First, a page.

A ledger documenting the purchase of a mining claim by Mark Twain and his brother in Nevada was sold for $4,370 at auction to the University of Nevada, Reno.
The university’s Special Collections Department bought the Buena Vista Mining District claim book, listing deeds in 1861-62, at Saturday’s sale conducted by Reno-based Holabird Associates.
Historians said the book offers conclusive proof of Samuel Clemens’ time in Unionville, Nev., before he became famous through his writings as Mark Twain. The only previous information about it was in his book “Roughing It.”
“This is telling about things that interested him, his hopes and what he discovered on his way through Nevada,” said Jacque Sundstrand, the department’s manuscript and archives librarian.
“I’m just so thrilled that we got it. When this kind of extraordinary material is available for sale, we feel that we need to try to keep it in the public’s hands so we can all benefit from it,” she said.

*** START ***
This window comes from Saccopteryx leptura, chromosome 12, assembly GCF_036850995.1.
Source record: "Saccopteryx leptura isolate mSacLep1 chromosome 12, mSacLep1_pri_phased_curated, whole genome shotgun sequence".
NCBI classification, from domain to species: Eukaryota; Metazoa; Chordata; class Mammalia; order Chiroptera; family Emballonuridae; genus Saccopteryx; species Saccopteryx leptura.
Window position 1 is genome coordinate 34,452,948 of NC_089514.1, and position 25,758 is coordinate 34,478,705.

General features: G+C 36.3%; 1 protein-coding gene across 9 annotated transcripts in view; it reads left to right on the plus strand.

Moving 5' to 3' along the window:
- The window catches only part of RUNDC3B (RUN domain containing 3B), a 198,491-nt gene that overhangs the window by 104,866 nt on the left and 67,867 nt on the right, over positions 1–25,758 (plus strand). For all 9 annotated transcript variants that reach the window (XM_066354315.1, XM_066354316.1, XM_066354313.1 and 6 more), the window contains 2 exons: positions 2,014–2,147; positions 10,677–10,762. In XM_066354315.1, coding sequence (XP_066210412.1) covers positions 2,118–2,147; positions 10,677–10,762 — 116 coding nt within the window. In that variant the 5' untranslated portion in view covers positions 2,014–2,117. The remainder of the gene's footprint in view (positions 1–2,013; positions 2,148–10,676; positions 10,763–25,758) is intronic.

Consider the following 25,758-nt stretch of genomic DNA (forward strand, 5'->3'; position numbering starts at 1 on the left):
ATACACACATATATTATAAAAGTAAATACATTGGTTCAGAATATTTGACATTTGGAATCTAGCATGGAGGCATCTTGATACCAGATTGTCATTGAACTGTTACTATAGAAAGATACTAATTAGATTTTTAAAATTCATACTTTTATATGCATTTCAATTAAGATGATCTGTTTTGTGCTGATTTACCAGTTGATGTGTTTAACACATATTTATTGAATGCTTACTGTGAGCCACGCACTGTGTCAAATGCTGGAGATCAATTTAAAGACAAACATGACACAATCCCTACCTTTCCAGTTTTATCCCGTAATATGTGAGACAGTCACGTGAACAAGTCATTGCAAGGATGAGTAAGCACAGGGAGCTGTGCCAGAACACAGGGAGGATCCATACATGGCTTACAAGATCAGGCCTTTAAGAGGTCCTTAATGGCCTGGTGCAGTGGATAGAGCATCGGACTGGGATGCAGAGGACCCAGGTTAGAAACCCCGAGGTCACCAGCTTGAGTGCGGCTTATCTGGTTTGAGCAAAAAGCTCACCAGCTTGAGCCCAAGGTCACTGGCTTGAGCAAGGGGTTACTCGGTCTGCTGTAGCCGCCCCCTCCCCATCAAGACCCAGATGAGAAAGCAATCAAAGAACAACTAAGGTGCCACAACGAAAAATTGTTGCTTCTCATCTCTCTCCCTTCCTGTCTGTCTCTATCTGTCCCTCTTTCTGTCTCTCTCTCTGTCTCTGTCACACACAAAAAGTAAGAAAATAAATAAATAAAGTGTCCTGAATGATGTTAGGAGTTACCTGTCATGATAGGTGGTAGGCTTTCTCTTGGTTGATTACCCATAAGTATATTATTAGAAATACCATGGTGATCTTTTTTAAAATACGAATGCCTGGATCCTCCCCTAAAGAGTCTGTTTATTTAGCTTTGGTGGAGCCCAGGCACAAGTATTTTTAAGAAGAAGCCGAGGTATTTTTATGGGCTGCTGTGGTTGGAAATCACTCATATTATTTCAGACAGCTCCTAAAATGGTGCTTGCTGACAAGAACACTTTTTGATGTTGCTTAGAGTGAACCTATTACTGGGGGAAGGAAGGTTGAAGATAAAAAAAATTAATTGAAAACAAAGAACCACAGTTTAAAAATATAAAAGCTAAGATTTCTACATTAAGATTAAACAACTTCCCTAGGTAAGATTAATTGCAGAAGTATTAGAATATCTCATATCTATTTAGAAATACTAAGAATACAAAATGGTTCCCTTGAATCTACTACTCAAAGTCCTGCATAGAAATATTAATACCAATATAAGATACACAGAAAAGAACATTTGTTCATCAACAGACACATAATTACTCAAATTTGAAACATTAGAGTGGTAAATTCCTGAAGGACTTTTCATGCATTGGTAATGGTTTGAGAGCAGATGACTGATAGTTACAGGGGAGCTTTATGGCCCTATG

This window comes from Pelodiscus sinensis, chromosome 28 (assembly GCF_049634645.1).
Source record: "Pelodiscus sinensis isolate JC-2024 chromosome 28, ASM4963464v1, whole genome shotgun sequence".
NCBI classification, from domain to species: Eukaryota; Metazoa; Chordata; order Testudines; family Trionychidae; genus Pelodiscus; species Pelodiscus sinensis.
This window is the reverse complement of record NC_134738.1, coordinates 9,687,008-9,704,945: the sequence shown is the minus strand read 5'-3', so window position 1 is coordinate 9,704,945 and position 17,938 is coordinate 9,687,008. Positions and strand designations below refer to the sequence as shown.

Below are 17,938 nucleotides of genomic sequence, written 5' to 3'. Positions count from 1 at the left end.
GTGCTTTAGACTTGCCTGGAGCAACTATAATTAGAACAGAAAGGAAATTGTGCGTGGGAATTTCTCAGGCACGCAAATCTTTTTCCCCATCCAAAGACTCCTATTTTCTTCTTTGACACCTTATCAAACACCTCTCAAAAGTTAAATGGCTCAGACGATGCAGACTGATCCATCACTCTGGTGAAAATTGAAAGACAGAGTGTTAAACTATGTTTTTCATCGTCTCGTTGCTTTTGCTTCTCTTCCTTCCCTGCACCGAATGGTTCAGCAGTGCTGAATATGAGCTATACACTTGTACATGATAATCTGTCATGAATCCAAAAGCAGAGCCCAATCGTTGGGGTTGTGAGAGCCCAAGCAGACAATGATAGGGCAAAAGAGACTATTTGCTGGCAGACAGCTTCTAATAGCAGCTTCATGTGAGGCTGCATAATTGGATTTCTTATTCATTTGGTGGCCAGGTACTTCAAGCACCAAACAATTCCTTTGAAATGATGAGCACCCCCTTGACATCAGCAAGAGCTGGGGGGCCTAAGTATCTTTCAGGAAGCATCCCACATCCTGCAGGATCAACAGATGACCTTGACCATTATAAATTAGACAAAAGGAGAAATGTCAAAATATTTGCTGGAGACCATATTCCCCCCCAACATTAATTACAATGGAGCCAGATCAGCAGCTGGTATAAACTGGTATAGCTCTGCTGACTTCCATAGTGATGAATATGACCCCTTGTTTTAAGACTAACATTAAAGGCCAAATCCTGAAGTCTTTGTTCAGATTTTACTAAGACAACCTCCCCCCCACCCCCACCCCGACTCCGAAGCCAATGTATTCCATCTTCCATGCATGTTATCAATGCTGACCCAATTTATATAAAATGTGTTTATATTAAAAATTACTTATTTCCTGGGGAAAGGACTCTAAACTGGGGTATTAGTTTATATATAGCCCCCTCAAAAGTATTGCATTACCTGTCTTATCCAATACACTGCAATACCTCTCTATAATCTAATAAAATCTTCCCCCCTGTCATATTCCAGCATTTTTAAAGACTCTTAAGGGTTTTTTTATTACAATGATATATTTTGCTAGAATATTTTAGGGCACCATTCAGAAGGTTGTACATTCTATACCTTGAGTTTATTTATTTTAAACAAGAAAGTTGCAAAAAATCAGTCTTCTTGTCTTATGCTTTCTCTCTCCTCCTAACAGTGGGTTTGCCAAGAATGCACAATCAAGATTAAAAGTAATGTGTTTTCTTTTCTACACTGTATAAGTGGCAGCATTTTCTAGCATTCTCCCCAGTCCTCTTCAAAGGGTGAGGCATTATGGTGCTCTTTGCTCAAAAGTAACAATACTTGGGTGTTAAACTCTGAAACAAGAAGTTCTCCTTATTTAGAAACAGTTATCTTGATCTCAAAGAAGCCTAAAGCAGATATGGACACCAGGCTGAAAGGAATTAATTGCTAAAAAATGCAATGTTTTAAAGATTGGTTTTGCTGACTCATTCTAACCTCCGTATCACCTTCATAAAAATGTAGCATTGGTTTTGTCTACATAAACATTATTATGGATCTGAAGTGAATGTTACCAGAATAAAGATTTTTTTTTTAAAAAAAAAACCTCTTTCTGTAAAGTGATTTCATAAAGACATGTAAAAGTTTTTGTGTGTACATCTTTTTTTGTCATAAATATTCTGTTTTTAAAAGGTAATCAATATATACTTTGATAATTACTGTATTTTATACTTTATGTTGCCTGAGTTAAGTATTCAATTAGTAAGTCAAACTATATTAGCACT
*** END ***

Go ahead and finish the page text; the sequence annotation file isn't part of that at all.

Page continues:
The claim book came from the collection of San Francisco physician James Jacobitz, an avid collector of western Americana.
The ledger, on page 106, shows Samuel and Orion Clemens bought a 10-foot section of a claim from Hugo Pfersdorff on Jan. 28, 1862, in Unionville, about 120 miles northeast of Reno.
They failed in the venture, but Samuel Clemens found his road to fame a year later when he began writing for the Territorial Enterprise in Virginia City, Nev., under the pen name Mark Twain.
Twain recounted his mining adventure in “Roughing It,” which is based on his time in the West in the early 1860s.
“By and by, in the bed of a shallow rivulet, I found a deposit of shining yellow scales, and my breath almost forsook me!” he wrote.
“A gold mine, and in my simplicity I had been content with vulgar silver!”
His elation was short-lived, though; he was told by his comrades that his treasures were nothing more than flecks of granite and mica.